The Northeast Louisiana Arts Council is teaming up with Flying Tiger Brewery to present the second annual Summer Film Series.
The Arts Council hosts screenings of films on June 19, July 17, and August 21. All productions begin at 7 p.m. The films being shown this year are As Is, 61 Bullets, and On Va Continuer! More information on the films being presented is at www.nelaarts.org.
On Wednesday, June 19, audiences will have the chance to learn about the stories of numerous volunteers, local artists and participants from four social service organizations in the nine-block Shreveport Common neighborhood, all weaved together to create the production, As Is by Nick Cave. For non-Arts Council members there is a $5 admission fee, and attendees must be 21 or over for this production.
June 19: As Is
Audiences can learn the stories of numerous volunteers, local artists and participants from four social service organizations in the nine-block Shreveport Common neighborhood, all weaved together to create the production, As Is by Nick Cave.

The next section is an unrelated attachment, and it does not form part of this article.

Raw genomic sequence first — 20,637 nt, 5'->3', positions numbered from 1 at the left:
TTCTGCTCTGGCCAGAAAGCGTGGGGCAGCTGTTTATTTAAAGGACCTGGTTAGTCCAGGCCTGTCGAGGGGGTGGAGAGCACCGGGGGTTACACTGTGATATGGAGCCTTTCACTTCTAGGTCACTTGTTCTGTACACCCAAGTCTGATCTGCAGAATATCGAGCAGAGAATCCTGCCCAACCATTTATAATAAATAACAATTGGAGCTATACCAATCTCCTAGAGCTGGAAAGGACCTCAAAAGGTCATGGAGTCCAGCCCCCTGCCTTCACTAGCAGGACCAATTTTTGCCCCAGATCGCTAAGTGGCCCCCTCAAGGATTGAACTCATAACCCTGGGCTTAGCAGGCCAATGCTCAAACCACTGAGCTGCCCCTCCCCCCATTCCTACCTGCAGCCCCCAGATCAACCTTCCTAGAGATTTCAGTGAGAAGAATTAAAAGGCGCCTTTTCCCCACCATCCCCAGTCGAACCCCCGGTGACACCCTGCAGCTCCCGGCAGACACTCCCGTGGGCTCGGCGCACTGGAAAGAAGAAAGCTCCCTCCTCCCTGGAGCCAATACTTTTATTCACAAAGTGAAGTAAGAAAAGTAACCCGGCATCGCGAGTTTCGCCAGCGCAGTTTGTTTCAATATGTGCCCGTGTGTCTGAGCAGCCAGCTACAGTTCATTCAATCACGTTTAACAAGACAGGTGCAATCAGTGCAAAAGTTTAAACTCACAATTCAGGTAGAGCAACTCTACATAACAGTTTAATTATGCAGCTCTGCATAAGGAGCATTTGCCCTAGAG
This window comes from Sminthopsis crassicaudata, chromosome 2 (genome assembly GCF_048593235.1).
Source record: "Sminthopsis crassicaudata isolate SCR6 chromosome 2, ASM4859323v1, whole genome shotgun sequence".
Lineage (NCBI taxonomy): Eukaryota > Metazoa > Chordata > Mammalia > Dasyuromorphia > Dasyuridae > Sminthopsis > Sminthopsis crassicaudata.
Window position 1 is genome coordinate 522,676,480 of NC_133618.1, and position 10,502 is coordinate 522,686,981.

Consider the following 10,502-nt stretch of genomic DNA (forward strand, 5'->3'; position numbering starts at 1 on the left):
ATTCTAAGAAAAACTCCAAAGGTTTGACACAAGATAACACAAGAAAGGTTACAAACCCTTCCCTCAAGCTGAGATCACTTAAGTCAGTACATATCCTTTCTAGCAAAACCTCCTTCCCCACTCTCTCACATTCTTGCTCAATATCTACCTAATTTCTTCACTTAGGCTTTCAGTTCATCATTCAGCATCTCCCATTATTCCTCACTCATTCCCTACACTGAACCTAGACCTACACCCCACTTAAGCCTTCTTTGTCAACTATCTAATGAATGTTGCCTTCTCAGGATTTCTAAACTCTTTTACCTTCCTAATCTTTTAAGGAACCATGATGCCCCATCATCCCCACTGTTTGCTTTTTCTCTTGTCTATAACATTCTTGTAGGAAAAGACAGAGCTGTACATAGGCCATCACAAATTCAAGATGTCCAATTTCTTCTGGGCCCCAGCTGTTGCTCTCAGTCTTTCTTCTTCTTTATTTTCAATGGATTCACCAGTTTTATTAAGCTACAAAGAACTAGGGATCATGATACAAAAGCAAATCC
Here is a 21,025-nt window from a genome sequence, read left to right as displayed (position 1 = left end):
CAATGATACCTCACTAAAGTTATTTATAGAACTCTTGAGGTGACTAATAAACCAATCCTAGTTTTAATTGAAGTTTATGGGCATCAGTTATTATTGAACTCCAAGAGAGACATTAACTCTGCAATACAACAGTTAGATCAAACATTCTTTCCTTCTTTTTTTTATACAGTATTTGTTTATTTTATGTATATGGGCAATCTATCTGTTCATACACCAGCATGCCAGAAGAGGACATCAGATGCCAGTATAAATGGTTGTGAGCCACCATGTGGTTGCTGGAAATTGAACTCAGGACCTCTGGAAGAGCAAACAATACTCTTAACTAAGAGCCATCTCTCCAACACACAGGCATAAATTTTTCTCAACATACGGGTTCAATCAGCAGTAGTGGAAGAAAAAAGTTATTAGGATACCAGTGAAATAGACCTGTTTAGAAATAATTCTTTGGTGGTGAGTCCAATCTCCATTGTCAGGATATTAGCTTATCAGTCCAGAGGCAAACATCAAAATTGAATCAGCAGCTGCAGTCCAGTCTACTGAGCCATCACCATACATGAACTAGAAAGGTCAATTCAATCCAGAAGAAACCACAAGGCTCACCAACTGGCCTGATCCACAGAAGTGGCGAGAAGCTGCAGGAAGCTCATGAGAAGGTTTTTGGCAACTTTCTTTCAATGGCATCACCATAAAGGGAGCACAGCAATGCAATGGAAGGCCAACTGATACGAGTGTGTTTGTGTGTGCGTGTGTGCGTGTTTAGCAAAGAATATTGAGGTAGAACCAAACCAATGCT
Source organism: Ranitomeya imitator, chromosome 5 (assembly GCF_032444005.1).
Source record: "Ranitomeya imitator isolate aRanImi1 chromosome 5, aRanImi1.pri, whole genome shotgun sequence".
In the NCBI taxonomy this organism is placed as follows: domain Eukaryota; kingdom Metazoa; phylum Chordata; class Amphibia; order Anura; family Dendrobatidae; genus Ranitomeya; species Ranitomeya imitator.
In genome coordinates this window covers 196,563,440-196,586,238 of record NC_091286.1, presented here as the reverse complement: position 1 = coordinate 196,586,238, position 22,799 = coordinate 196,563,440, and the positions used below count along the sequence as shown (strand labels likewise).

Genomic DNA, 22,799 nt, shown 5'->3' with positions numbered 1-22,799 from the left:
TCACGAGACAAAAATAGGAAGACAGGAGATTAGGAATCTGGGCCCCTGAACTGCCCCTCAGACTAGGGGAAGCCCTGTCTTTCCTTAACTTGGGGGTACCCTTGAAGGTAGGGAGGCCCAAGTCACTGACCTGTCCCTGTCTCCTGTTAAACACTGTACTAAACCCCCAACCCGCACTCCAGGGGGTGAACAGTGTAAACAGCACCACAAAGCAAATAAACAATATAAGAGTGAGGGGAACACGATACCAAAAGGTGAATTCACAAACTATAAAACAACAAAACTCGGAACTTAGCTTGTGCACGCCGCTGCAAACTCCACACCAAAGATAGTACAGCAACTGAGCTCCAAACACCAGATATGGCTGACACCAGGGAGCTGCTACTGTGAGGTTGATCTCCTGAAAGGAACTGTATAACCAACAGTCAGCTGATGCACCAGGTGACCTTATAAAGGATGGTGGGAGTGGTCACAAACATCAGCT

July 17: 61 BulletsSeptember 8, 1935. Bullets ricochet through the marble corridors of the Louisiana State Capitol in Baton Rouge. When the shooting finally stops and the panicked screaming subsides, two men have been fatally wounded. The first: populist United States Senator Huey P. Long, the most powerful man in Louisiana, and one of the most prominent political figures in 1930s America. The second: Dr. Carl Weiss, a respected local physician, and Long’s presumed assailant. Weiss is riddled with sixty bullets, some of which have passed through his body and lodged in the alabaster walls. Blood soaks through his white linen suit and onto the ornate floor of the State Capitol.
August 21: On Va Contineur!, sponsored by 90.3 KEDM Public Radio
On Va Contineur! is a story of passionate dedication to the preservation of Louisiana Cajun French culture and ancestral knowledge through the tale of Louis Michot, a man whose life revolves around the culture he loves so deeply. From his lively on-stage presence in his Cajun rock band Lost Bayou Ramblers, through his life on the bayous and prairies of Louisiana, to the home he built with his own hands, Louis is a modern-day champion set on breathing life into a culture’s “dying” language using the one form of communication understood by all -- music.